The AIM group was called by the organizers of the 150th anniversary of the arrival of General Moses Cleaveland. AIM members were asked to dress up in headdresses and costumes, that they be ready to perform in his honor. The group agreed but they didn’t show up in regalia and instead protested the baseball team logo and name and the founders day celebration. These events were racially charged. Signs protested the American Indian character loosely representing a chief that became the official team name between 1914 and 1915. The Cleveland baseball team logo is still protested at home games.

On both sides of the argument for using the team name and logo brings pain and frustration. The local residents take pride wishing to honor American Indian people and the other side wishes for the voices and diversity of tribes to be represented with respect of cultural identity. The use of derogatory images is destructive to the identity development of American Indians. Across the US, professional teams and organizations are responding to issues involving team logos, imagery, and social messages stereotyping American Indians. At the beginning of the 2019 season, Cleveland’s  professional baseball team’s uniform will no longer done the insignia of the caricature of a Native American on the field.

Below is a list of the tribal nations that the Museum of Natural History consults with regarding American Indian issues in northern Ohio. Additional historical information on most of these tribal nations can be found on their respective websites.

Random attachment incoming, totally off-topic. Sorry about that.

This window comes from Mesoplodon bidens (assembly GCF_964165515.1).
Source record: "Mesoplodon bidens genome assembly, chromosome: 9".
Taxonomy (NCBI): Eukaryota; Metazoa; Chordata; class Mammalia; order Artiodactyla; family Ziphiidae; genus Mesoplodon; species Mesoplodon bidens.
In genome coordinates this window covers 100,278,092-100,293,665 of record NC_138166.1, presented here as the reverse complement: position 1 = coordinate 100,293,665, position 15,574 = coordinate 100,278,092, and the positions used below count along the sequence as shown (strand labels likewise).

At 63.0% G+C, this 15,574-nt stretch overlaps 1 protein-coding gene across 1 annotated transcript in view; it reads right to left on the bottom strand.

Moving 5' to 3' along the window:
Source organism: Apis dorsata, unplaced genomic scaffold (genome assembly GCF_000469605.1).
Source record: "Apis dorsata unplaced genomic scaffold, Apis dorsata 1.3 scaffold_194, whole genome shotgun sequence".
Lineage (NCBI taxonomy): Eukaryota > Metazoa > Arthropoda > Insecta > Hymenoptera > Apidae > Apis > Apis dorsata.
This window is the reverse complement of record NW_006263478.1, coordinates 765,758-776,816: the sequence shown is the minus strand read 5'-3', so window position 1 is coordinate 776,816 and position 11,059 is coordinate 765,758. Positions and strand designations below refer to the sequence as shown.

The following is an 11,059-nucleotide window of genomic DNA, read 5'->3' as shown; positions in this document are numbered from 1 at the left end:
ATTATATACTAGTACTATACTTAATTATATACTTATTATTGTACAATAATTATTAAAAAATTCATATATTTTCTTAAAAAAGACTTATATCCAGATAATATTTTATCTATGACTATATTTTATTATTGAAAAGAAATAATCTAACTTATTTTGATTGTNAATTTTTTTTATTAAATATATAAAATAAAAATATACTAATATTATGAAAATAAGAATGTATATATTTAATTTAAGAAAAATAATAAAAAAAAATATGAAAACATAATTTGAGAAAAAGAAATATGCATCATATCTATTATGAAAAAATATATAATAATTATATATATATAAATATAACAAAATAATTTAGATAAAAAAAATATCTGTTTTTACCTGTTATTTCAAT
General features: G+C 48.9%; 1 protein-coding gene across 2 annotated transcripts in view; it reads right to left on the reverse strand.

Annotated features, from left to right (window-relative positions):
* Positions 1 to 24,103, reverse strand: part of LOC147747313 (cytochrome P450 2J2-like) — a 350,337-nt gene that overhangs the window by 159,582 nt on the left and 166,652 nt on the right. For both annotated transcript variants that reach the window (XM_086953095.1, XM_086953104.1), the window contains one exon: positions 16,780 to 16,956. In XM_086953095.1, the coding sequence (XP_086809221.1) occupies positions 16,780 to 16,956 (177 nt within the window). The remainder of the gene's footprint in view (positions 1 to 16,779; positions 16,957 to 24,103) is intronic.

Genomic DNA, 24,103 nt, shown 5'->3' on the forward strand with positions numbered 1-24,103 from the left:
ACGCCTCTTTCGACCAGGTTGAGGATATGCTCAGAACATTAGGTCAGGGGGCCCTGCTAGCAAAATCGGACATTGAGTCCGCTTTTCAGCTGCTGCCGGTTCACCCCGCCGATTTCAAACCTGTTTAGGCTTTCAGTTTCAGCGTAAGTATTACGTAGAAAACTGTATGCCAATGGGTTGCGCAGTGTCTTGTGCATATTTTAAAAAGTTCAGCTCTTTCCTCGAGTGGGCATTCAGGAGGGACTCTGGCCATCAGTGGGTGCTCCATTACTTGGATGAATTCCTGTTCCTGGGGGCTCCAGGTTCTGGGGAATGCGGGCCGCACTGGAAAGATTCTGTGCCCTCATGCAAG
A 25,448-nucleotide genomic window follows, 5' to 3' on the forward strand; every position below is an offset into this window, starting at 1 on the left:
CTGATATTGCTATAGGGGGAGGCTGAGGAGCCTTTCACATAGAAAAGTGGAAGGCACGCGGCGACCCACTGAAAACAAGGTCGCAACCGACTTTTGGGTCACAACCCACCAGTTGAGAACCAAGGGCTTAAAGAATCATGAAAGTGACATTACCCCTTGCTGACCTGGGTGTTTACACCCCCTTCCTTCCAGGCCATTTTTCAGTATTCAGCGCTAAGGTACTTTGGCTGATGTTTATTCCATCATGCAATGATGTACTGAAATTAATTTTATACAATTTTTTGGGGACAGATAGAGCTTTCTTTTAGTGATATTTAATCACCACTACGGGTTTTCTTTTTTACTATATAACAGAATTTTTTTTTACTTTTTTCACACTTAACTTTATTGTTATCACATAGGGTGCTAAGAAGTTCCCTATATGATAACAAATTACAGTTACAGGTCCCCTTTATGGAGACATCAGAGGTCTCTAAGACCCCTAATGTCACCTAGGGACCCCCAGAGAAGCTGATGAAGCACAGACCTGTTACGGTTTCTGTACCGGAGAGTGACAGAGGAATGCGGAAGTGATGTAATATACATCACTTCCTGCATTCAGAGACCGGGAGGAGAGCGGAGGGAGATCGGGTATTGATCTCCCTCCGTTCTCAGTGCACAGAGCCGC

Seneca Nation of Indians
Tonawanda Band of Senecas
Absentee-Shawnee Tribe of Indians of Oklahoma
Eastern Shawnee Tribe of Oklahoma
Shawnee Tribe (previously Shawnee Tribe, Oklahoma)
Delaware Nation of Oklahoma
Delaware Tribe of Indians
Ottawa Nation of Oklahoma
Wyandotte Nation of Oklahoma
Little Traverse Bay Bands of Odawa Indians
Prairie Band of Potawatomi Nation
Forest County Potawatomi Community Wisconsin
Citizen Potawatomi Nation Oklahoma

These resources discuss the history of the relocation programs, Ohio state, the city of Cleveland, and the current Cleveland baseball team logo and name protests.

http://clevelandaim.us/
http://aiecinc.net/about
https://www.clevelandart.org/events/exhibitions/art-american-indians-thaw-collection/american-indians-cleveland
www.ohiohistorycentral.org
http://www.ncai.org/resources/resolutions/support-for-the-elimination-of-race-based-native-logos-mascots-and-names-by-state-athletic-associations-receiving-federal-funds
http://www.ncaa.org/static/champion/where-pride-meets-prejudice/index.php